Gene-edited pigs could eliminate need for castration

Pigs Patarapong iStock

Castrating pigs is not a favorite chore for pork producers, but it’s necessary for meat quality and barn management. Now, scientists at the gene-editing company Recombinetics have developed a precision breeding method resulting in male piglets that remain in a prepubertal state, thus ending the need for castration. Recombinetics has partnered with Nebraska-based swine genetics supplier DNA Genetics to evaluate, develop, and commercialize the castration-free (CF) swine trait. Research is being led by Tad Sonstegard.

Successful Farming: What is the timeline for this project?

Tad Sonstegard: The basis of the knowledge for the castration-free trait came from research in human infertility and mouse physiology. Now work is progressing to develop castration-free pigs. We optimize everything in the lab first before we make the initial animals to ensure we can safely bring this to the marketplace. Within a year, we will move from development into breeding animals for evaluation of health and safety. We anticipate that the development and evaluation period will be completed within the next two to three years.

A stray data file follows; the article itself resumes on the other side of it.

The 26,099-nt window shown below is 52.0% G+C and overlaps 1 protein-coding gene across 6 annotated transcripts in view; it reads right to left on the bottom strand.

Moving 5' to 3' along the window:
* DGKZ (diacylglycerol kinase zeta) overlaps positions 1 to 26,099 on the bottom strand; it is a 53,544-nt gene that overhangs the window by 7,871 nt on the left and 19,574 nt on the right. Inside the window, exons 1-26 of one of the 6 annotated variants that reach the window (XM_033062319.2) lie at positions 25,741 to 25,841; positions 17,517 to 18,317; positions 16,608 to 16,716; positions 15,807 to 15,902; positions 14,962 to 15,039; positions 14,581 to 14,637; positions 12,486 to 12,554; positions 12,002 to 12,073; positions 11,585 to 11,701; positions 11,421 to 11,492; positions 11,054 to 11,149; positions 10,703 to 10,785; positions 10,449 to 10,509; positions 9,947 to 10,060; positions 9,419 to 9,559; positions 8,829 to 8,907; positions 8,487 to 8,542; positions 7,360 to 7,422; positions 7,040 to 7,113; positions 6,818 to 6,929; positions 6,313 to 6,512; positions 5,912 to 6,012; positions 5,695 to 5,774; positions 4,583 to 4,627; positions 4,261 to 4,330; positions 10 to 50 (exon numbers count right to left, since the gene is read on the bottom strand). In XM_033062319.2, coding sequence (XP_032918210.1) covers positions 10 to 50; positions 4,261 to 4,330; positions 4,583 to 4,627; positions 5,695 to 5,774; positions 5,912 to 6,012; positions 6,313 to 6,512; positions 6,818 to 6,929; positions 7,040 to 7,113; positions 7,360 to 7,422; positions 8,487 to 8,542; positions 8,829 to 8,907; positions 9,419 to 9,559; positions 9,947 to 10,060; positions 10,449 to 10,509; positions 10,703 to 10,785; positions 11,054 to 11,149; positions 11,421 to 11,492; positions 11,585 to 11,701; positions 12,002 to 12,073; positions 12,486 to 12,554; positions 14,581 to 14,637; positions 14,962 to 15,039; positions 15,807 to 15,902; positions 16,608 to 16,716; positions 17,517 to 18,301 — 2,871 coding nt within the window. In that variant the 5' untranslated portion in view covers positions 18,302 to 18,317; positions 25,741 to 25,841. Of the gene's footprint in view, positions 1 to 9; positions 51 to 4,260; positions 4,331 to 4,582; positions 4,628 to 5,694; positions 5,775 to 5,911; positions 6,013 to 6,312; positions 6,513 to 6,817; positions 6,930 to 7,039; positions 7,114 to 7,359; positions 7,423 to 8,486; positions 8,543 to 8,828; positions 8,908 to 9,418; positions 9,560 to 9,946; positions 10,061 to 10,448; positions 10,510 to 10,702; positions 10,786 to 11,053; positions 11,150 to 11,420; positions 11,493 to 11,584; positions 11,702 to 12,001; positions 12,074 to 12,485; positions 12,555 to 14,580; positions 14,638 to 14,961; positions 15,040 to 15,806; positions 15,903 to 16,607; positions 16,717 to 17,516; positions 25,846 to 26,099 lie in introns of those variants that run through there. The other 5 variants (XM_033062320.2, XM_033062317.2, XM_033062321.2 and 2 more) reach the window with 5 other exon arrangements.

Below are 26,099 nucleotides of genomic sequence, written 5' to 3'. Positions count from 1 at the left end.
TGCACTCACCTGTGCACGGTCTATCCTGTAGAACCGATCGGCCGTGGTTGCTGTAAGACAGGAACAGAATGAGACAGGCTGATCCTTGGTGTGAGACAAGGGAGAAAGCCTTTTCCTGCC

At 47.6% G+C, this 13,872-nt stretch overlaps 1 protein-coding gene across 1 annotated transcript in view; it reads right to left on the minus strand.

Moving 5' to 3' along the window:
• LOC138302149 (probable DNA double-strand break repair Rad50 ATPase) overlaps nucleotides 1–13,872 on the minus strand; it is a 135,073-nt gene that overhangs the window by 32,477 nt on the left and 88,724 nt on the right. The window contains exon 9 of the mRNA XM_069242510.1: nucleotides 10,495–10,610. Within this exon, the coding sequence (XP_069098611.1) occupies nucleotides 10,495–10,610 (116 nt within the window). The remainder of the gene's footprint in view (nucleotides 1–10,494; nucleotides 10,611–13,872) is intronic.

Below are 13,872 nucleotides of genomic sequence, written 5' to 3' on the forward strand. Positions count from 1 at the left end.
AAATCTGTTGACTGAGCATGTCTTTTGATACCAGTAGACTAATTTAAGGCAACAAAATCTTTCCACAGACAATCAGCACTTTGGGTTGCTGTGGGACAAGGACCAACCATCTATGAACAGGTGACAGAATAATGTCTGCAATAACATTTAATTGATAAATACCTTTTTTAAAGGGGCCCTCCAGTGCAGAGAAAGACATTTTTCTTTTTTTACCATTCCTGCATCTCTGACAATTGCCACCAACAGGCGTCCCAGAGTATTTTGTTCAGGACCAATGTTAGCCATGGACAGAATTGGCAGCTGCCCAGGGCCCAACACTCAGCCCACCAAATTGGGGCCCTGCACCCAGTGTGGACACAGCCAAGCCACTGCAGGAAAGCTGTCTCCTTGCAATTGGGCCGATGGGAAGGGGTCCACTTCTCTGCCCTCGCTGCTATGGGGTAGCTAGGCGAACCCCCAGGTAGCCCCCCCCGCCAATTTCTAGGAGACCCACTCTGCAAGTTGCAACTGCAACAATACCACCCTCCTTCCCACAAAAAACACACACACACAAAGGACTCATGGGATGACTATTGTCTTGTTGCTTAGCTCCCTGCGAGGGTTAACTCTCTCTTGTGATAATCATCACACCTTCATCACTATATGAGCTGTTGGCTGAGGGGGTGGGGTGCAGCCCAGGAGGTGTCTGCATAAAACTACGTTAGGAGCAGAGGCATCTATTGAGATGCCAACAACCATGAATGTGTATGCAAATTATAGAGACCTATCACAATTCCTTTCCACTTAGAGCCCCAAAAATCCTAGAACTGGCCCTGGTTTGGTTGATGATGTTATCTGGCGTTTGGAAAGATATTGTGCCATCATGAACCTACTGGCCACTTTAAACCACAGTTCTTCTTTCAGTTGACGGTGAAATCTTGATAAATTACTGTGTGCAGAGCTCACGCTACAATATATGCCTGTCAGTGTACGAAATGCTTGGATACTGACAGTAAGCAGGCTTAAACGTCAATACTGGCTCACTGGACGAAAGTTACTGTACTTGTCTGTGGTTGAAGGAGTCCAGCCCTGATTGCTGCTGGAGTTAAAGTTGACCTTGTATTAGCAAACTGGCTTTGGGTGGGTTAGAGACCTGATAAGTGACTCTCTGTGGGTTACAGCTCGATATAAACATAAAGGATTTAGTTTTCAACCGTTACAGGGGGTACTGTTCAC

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SF: Will farmers accept and use this technology?

TS: Oh, absolutely. If it makes life easier, why not? In one recent survey of farmers, they were asked if they would support research to replace the horned gene with the polled gene using precision breeding technology. Four out of five farmers said yes.

Read full, original post: Gene-editing research could end pig castration

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